The term “ICSOL” includes lesions which expand in volume to displace normal neural structures and lead to increase in intracranial tension. These lesions give rise to the following three groups of symptoms in general.
1. Neurological phenomena caused by irritation or destruction of brain tissue, e.g, focal seizures (Jacksonian epilepsy) and paralysis.
2. Features of raised intracranial tension (ICT): The rate of increase of tension and its level depend upon the nature of the lesion and its location. For example, rapidly growing tumors and multiple secondaries give rise to rapid rise in ICT whereas slow growing tumors and cysts may be accommodated within the cranium for considerable periods without symptoms. Moreover, in general, posterior fossa lesions lead to more rapid rise in tension than supratentorial lesions.
3. False localizing signs:
(a) These are neurological phenomena arising from secondary effects of the lesions. As a result of herniation of neural tissue under the falx cerebri or downward herniation through the tentorium cerebrlli and foramen magnum, pressure effects on other parts of the brain develop.
(b) Contre-Cup effect: This is pressure effect caused on the side opposite to the side of lesion when a space occupying lesion expands. The midline structures such as brainstem may be pushed towards the opposite free margin of the tentorum cerebelli to give rise to compression of the normal side as well. In addition to these genera features different lesions may produce symptoms specific to their nature. For example, brain abscess may be associated with fever and other signs of infection. Subarachnoid hemorrhage may be associated with signs or meningeal irritation.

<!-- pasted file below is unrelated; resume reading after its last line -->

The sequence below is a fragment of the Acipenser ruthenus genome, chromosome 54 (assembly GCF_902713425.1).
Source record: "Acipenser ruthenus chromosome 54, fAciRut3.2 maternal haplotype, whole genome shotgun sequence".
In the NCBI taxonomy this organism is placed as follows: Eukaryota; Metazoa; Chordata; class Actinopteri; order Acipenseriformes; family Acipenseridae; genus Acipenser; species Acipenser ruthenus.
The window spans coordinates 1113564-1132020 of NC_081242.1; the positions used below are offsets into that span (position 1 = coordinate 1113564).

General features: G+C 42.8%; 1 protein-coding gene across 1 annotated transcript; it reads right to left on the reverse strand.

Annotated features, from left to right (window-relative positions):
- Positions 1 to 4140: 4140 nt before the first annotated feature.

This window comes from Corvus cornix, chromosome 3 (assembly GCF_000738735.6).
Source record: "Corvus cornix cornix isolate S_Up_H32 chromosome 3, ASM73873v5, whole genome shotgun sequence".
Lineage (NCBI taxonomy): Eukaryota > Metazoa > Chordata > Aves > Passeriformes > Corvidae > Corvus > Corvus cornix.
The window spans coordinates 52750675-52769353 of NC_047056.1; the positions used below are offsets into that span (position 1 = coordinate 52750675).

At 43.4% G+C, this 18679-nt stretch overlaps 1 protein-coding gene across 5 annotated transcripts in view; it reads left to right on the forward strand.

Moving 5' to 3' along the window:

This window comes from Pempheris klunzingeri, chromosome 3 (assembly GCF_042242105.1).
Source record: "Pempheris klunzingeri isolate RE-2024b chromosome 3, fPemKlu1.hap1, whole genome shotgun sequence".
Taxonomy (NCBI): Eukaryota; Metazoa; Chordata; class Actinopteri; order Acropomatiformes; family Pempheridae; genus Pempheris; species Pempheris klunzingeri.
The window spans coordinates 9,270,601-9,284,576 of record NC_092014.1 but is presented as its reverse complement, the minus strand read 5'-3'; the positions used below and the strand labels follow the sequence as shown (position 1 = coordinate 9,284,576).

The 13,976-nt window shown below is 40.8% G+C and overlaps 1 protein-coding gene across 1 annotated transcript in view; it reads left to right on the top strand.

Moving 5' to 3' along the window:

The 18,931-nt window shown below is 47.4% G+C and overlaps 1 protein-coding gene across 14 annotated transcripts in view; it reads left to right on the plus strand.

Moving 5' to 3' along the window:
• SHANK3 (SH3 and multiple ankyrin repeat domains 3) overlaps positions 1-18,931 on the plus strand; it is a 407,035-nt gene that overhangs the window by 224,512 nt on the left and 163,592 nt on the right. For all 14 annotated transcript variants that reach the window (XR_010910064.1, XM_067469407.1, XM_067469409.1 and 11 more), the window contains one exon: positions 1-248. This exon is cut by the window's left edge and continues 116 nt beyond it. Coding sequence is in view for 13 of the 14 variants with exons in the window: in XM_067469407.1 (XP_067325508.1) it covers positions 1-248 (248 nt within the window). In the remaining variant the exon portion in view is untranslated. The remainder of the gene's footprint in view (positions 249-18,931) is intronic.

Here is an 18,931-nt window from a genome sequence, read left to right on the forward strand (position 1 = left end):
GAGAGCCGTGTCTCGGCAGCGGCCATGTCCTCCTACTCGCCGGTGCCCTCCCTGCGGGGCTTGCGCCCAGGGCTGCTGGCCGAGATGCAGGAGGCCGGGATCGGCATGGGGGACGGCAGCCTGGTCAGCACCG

Clinical features: Around 50-60% or neurological disorders in India are constituted by space occupying lesions. Persistent headaches not due to any other detectable cause and unresponsive to simple medication should suggest to possibility of ICSOL. The headache may be felt in the midline over the head of at times it may be referred over the site of lesion, e.g meningioma. It may be continuous and progressive, paroxysmal (as in migraine), or aggravated by coughing, stooping forward or changing postures.
Vomiting and visual loss: In many cases, protracted vomiting is a usual symptom. Projectile vomiting may be moistaken for gastrointestinal or psychiatric disturbances. Failure of vision due to papilliedema is a late phenomenon in most cases. Recent onset of behavioral changes and sudden onset of neurological deficits are also clinical features.
Late onset of seizures: Any type of seizure occurring for the first time after the age of 15 years should suggest the possibility of ICSOL.